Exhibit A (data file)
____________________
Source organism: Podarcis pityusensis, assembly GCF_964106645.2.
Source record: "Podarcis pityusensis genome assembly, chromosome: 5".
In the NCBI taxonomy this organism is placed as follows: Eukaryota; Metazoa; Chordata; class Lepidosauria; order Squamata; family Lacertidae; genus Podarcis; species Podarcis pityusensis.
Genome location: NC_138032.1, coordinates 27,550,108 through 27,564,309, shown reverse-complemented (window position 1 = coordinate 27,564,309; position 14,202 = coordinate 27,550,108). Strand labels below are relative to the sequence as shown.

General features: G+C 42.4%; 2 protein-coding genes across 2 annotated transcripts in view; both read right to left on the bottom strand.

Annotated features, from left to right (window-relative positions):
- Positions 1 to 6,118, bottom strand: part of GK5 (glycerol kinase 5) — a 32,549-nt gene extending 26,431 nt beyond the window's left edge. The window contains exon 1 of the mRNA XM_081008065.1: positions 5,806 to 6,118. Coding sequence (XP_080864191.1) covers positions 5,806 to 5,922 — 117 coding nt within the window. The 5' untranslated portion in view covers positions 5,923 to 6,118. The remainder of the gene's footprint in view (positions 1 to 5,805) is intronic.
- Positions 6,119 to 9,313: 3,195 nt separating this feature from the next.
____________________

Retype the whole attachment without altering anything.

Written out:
Source organism: Podarcis pityusensis, assembly GCF_964106645.2.
Source record: "Podarcis pityusensis genome assembly, chromosome: 5".
In the NCBI taxonomy this organism is placed as follows: Eukaryota; Metazoa; Chordata; class Lepidosauria; order Squamata; family Lacertidae; genus Podarcis; species Podarcis pityusensis.
Genome location: NC_138032.1, coordinates 27,550,108 through 27,564,309, shown reverse-complemented (window position 1 = coordinate 27,564,309; position 14,202 = coordinate 27,550,108). Strand labels below are relative to the sequence as shown.

General features: G+C 42.4%; 2 protein-coding genes across 2 annotated transcripts in view; both read right to left on the bottom strand.

Annotated features, from left to right (window-relative positions):
- Positions 1 to 6,118, bottom strand: part of GK5 (glycerol kinase 5) — a 32,549-nt gene extending 26,431 nt beyond the window's left edge. The window contains exon 1 of the mRNA XM_081008065.1: positions 5,806 to 6,118. Coding sequence (XP_080864191.1) covers positions 5,806 to 5,922 — 117 coding nt within the window. The 5' untranslated portion in view covers positions 5,923 to 6,118. The remainder of the gene's footprint in view (positions 1 to 5,805) is intronic.
- Positions 6,119 to 9,313: 3,195 nt separating this feature from the next.